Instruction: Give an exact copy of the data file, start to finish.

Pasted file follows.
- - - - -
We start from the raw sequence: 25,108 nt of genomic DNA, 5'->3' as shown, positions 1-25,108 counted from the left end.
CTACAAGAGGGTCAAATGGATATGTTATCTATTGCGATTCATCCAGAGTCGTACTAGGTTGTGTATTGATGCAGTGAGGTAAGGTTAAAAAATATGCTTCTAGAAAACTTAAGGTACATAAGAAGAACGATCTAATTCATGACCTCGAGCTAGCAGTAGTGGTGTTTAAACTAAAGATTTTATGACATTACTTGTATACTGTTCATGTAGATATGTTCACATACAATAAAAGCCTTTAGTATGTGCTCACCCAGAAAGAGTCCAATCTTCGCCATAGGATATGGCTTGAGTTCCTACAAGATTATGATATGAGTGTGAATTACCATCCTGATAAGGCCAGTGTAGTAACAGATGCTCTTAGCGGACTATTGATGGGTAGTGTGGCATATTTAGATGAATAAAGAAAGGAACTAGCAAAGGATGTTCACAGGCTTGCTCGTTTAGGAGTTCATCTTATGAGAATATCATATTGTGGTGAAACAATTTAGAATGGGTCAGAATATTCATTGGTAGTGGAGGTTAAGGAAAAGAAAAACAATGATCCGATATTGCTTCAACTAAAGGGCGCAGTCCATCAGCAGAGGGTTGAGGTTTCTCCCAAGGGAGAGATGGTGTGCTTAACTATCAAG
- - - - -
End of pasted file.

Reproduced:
We start from the raw sequence: 25,108 nt of genomic DNA, 5'->3' as shown, positions 1-25,108 counted from the left end.
CTACAAGAGGGTCAAATGGATATGTTATCTATTGCGATTCATCCAGAGTCGTACTAGGTTGTGTATTGATGCAGTGAGGTAAGGTTAAAAAATATGCTTCTAGAAAACTTAAGGTACATAAGAAGAACGATCTAATTCATGACCTCGAGCTAGCAGTAGTGGTGTTTAAACTAAAGATTTTATGACATTACTTGTATACTGTTCATGTAGATATGTTCACATACAATAAAAGCCTTTAGTATGTGCTCACCCAGAAAGAGTCCAATCTTCGCCATAGGATATGGCTTGAGTTCCTACAAGATTATGATATGAGTGTGAATTACCATCCTGATAAGGCCAGTGTAGTAACAGATGCTCTTAGCGGACTATTGATGGGTAGTGTGGCATATTTAGATGAATAAAGAAAGGAACTAGCAAAGGATGTTCACAGGCTTGCTCGTTTAGGAGTTCATCTTATGAGAATATCATATTGTGGTGAAACAATTTAGAATGGGTCAGAATATTCATTGGTAGTGGAGGTTAAGGAAAAGAAAAACAATGATCCGATATTGCTTCAACTAAAGGGCGCAGTCCATCAGCAGAGGGTTGAGGTTTCTCCCAAGGGAGAGATGGTGTGCTTAACTATCAAG